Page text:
A number of the world’s leading ILS fund managers have said that they saw a wide variation in reinsurance renewal conditions for January 2016, ranging from disciplined in the United States, to somewhat “crazy” in Europe.
According to ILS Advisers, the ILS advisory and management firm behind the Eurekahedge ILS Advisers Index, and the ILS Diversified Ltd. fund-of-funds strategy which invests in an actively selected range of insurance and reinsurance linked investments funds, ILS fund managers have been seeing some signs of stability.
However, this stability in reinsurance pricing for the ILS fund managers collateralised participation in renewals, is seen the most in the United States, the region where catastrophe reinsurance programs have seen the steepest levels of decline in recent years.
ILS Advisors held a number of face to face interviews with some of the ILS fund managers it deals with, asking them about their experiences in the run up to the key January 2016 renewal. The interviews were conducted during the early negotiation phase of the renewals, so do note that the final pricing outcomes can differ by 1st January but these should be indicative of pricing direction.
For the U.S. market, still ground-zero for the property catastrophe and specialty reinsurance space where ILS fund managers are providing a growing amount of the market capacity, stabilisation is expected, with rates down only in mid or perhaps upper single figures.
Meanwhile the UK’s reinsurance market is seen as very competitive, with greater declines in pricing expected of 10% or even higher on some programs, according to the ILS fund managers interviewed.
The European reinsurance renewal market is where things get particularly heated for 2016, according to the interview respondents, with the steepest declines expected on some large reinsurance programs in the region.
In fact ILS managers said that “fierce competition” was to be expected on European risks, with one saying the market in Europe seemed somewhat “crazy”. This aligns with our experience from conversations with market sources in recent days, as we wrote recently here. ILS managers wouldn’t put a figure on the declines expected, but it seems safe to expect greater than 10%.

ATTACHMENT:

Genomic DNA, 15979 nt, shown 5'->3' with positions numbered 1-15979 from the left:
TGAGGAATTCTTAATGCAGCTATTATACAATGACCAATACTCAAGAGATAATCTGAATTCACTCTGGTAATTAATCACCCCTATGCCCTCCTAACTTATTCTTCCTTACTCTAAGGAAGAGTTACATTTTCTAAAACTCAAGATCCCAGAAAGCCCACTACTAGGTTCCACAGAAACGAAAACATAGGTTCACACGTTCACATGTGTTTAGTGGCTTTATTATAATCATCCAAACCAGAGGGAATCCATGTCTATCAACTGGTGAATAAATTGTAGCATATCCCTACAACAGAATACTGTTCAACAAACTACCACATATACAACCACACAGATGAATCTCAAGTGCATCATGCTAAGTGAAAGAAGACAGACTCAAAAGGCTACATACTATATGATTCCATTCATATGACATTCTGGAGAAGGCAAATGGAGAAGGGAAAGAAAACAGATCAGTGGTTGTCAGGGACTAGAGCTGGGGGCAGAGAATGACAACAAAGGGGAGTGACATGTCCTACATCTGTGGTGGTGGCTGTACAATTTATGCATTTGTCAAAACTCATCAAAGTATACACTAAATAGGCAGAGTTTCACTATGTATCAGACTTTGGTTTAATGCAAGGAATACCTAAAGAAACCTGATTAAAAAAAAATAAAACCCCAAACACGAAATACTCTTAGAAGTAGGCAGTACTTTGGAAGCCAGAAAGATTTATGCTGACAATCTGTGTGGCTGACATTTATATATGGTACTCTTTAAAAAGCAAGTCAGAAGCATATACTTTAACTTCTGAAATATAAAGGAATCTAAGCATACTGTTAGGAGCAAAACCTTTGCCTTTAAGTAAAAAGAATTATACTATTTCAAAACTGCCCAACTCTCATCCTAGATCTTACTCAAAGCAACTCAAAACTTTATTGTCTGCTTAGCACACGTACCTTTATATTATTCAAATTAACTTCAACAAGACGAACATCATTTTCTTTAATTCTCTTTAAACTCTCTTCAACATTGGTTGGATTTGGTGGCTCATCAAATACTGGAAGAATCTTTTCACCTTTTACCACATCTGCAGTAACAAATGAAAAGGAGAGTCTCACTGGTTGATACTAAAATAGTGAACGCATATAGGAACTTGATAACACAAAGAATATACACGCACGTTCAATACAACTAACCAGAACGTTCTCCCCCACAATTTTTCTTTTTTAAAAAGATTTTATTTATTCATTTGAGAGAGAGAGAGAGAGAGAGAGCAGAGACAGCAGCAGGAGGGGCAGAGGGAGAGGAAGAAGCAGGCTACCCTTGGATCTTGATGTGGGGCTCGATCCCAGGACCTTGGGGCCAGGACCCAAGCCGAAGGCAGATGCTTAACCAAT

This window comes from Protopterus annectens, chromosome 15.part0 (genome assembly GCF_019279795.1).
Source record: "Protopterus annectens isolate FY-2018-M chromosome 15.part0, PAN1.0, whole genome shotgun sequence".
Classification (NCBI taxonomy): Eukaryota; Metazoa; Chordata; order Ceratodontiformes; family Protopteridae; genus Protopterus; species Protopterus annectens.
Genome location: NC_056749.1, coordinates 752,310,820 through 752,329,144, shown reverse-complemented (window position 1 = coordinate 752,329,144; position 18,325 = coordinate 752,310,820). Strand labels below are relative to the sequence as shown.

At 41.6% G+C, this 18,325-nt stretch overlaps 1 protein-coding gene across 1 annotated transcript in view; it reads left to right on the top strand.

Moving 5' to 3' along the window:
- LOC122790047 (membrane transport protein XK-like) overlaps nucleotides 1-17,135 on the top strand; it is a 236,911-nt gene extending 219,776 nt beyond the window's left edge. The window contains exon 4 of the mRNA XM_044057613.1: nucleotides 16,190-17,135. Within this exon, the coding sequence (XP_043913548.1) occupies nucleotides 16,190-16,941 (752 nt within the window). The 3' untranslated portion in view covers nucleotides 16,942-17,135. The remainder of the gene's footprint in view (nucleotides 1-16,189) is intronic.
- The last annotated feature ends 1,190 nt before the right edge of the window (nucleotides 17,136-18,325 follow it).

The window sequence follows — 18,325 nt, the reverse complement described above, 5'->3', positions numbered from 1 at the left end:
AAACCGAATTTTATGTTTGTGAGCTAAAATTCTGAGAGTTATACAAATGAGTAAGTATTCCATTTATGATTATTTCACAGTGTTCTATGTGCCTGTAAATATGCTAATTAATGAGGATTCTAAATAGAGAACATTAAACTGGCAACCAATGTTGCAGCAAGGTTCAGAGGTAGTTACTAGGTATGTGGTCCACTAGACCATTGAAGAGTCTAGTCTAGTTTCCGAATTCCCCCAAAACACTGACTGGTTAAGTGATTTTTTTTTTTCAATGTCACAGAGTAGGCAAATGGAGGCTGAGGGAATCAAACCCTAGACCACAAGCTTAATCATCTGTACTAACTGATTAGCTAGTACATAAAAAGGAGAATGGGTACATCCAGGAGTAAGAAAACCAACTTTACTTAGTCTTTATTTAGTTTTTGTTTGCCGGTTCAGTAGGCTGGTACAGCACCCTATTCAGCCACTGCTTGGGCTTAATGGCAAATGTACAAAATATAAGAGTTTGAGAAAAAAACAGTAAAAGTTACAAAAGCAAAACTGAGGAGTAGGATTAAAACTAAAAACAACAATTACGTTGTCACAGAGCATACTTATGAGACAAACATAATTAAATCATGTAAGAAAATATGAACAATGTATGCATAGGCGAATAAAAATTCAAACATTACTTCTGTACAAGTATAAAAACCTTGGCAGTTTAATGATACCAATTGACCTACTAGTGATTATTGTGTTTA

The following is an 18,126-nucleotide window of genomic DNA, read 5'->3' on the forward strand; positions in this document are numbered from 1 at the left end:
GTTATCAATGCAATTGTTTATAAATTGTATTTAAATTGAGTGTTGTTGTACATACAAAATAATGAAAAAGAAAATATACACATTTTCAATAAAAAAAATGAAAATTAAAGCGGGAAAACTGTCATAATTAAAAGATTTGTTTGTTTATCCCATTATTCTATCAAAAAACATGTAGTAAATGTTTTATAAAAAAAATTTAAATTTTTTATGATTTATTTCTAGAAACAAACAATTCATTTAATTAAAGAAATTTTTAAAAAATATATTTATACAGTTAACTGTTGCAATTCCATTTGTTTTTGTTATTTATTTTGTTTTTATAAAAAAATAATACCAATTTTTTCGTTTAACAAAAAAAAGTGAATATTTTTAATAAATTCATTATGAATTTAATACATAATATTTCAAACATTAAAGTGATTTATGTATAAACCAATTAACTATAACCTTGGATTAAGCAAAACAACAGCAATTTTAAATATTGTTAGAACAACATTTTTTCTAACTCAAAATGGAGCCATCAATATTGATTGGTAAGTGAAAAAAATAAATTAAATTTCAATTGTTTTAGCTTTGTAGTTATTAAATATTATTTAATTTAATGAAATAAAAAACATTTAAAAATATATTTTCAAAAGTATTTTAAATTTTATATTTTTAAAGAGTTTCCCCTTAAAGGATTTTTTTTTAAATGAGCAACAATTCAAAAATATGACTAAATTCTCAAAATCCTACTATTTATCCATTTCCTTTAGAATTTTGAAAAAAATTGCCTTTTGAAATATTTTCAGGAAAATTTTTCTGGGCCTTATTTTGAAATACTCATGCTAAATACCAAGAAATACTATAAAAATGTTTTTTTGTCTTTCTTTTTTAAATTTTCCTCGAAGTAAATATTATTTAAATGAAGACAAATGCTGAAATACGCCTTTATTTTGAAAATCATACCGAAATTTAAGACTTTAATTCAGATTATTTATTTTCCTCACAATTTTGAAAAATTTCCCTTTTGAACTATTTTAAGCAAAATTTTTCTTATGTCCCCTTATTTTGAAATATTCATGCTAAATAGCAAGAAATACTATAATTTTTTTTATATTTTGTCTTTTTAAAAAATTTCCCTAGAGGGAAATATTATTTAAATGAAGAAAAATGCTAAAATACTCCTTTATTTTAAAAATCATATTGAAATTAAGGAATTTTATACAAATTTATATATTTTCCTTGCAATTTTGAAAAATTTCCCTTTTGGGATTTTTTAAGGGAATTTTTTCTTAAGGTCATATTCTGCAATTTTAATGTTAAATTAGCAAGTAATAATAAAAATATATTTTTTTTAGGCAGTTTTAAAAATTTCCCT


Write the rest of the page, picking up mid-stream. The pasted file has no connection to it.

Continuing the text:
Meanwhile the diversifier markets, such as Asia, Australia and South America, continue to be inundated with capital and interest, which is suppressing rates in these regions. Some ILS managers said they have given up on chasing business in these regions, in the main, as even as a diversifier it no longer meets their risk adjusted return requirements.
One trend that ILS managers have witnessed in the run-up to the January 2016 reinsurance renewal is a continuation of the trend for more favourable terms and conditions to be offered to cedents in order to maintain the level of rates and pricing.
As we’ve written many times, this trend suggests both traditional reinsurers and ILS markets are taking on increasing levels of risk, if they are writing business with expanded terms just to secure a margin.
Finally, more ILS fund managers look set to include some level of specialty insurance risks into their portfolios in 2016, as a way to generate additional returns. With property catastrophe reinsurance pricing very low, specialty risks are a way to add both a diversifier and a return boost to a portfolio, if an ILS fund manager mandate allows it.